Last winter I write a post entitled "The Costumes of Downton Abbey." It quickly became the most popular post on this site, singlehandedly doubling my number of visitors. Obviously quite a lot of you love the clothing on ITV's popular show, and I hope you'll enjoy my second round of gushing over dresses, suits and hats!
In Season 3, the War has ended and we're marching into the Roaring 20's. This means quite a change in the costuming, as I'll discuss below. First, you may want to take a look at some of the sites I've listed to learn about the history of fashion during the 20's.
Fashion Era's detailed article on all the nuances of 1920's fashion for Women, from hemlines to bras!
And then of course, some great articles on the fashion of Season 3!
Finally, although I've tried to steer away from plot points, this post does assume that you've watched Season 3. So if you haven't, and you don't want to be spoiled, please hold off reading this until you get a chance to watch the whole thing.
(All pictures were retrieved from DowntOnline which has a fantastic collection of high rez images. I highly recommend checking out their gallery if you wish to find more images of a particular costume. Also, click on any image to bring up a larger version.)
Gathered for Edith's wedding photo, we see all three girls wearing light, loose dresses. Sybil has a gorgeous overdress of embroidery and cut lace, Edith wears here elegant wedding gown (more on that later!) and Mary wears a sheath of delicate blue lace and soft draping sleeves.
Cora is still moving towards the younger, youthful styles of the new decade. Here she still wears a structured but beautiful bodice.
Edith's gown is deceptive in it's simplicity. Although cut fairly straight and simple, it features beautiful embellishment at the waist ruching and on the train.
In this season we get a chance to see Anna outside of the house - and therefore wearing something other than her maid's uniform. Here we get only a glimps at the cute cotton print of her blouse, but we can soak in the quality of her finely tailored jacked.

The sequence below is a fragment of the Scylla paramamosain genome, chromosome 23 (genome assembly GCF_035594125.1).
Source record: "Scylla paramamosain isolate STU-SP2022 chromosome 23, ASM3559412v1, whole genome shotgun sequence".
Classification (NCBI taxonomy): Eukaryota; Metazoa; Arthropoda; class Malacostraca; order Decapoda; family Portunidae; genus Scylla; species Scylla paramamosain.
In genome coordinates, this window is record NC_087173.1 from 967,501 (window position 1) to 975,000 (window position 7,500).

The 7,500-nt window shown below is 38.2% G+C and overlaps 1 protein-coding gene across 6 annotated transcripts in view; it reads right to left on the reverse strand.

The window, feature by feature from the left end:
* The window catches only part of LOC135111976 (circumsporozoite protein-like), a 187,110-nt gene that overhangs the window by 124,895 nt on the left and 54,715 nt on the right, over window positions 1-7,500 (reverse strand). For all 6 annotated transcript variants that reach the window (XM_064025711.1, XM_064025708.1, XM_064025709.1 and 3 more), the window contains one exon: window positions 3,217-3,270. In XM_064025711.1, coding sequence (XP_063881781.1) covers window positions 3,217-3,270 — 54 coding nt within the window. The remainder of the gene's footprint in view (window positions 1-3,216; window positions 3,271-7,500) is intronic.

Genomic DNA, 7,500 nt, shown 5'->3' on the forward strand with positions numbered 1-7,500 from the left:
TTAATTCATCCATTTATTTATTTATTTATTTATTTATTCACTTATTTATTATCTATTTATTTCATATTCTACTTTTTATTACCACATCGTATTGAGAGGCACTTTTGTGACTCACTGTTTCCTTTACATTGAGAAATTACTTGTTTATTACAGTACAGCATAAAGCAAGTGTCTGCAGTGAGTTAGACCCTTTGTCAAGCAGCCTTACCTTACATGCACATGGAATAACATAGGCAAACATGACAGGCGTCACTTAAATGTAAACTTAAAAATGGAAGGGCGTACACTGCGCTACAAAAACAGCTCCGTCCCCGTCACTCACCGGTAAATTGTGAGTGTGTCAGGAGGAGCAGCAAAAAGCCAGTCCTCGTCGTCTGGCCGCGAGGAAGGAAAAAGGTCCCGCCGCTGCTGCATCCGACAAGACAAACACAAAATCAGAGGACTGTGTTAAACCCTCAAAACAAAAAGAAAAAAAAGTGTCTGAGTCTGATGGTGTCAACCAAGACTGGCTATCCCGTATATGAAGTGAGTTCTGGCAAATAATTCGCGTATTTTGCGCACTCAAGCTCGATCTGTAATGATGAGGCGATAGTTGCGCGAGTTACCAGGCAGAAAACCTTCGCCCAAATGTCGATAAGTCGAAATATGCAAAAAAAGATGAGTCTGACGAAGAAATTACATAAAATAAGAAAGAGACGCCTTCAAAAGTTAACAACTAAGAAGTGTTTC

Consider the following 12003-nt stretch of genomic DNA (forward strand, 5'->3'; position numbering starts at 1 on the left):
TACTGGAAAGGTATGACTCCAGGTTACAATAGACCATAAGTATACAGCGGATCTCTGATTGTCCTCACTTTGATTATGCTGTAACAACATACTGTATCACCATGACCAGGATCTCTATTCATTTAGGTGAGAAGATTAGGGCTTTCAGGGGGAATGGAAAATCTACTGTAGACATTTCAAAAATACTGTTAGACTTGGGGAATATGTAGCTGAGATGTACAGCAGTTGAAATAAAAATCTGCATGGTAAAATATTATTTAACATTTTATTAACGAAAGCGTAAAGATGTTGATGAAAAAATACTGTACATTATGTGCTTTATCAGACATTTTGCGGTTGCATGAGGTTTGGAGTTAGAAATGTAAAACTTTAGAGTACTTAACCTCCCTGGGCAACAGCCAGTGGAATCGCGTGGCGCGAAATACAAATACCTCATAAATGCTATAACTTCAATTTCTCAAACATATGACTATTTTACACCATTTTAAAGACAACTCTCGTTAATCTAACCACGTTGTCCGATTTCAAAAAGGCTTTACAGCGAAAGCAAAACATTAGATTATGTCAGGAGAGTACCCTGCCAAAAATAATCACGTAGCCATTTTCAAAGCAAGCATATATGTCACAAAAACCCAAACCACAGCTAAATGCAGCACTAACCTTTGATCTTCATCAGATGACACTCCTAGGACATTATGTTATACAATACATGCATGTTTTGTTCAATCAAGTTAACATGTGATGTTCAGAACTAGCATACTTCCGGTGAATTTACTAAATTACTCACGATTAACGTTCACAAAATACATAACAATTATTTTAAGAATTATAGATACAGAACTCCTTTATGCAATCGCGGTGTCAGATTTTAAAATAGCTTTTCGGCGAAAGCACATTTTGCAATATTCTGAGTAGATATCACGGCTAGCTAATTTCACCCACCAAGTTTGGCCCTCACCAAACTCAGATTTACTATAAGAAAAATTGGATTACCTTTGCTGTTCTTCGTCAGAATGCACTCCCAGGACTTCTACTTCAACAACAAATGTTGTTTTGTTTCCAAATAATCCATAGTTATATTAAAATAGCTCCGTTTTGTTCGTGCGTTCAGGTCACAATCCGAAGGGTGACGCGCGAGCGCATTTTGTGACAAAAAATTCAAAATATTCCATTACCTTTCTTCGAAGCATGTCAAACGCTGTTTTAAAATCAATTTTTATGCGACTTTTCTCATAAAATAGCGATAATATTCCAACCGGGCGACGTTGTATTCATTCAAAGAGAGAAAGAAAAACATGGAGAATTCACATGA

Compare these costumes to the garden party of season one... looser, simpler styles are all in evidence here, much to the relief of a very pregnant Sybil who is much more comfortable in her loose dress than she would have been in the maternity styles of a decade earlier.
Season 3 is really Edith's turn to shine in the fashion world, as she takes up colors and styles that are particularly flattering for her. She really wears no color better than peach-orange, as in high evidence here. although the cut is simple, she has plenty of detail in the pintucks and embroidery on the bodice to indicate the cost of the dress and her society status.
I picked this picture because I adore Violet's hats. In a time when the younger generation is turning to the much simpler cloche hats, the Dowager Duchess sticks to her guns and proudly sports the highly decorated hats of the Victorian era.
So far Downton Abbey has not featured any children in the cast, so it's a refreshing treat to see Ethel's young son. In the 1920's, as in all preceeding fashion, children worn minature versions of adult clothing. The only major difference we see here is the short pants that are still in the future for grown men.
What about the other side of Downton? We ooh and ahh over the gorgeous creations worn by the Crawley sisters, but it's worth taking a peek at the clothing worn by the servants as well. Although the dress worn by this scullery maid is far less elaborate than anything else worn at Downton, it is still well made. Servants rarely had more than two dresses, which usually had to last them several years. The show does an excellent job of portraying this, as well as properly aging and distressing the clothing.
I think one of the most beautiful pieces from the Victorian era is the sheer blouse embellished with lace. Thankfully it was such a practical piece that it carried over into the Edwardian period and the 1920's as we see here. Mary's blouse features a beautiful collar of freehanded cording. I'd love to try to imitate it someday, although I don't have Mary's slim, boyish form that works so well with this piece!
This is a far cry from the hospital gowns most women give birth in today! Loose and comfortable, yet with minute embroidery around the collar, this is a birthing gown fit for a princess, as Sybil is in the hearts of all who know her.
Look at these two lovely ladies! Laura Charmichael (Edith) and Michelle Dockery (Mary) have figures that were simply made to wear 1920's fashions. Oh wait, have I said that already? Well it's worth repeating. Not everyone could pull off these sheaths. And though they are far simpler than the evening gowns of the previous decade, they nonetheless feature equally elaborate beading and needlework.
This was a time when beauty and care was applied to all clothing, including that which one wore to bed. Here we get to see the Crawley girls in their gorgeous bathrobes, each featuring very eastern decor.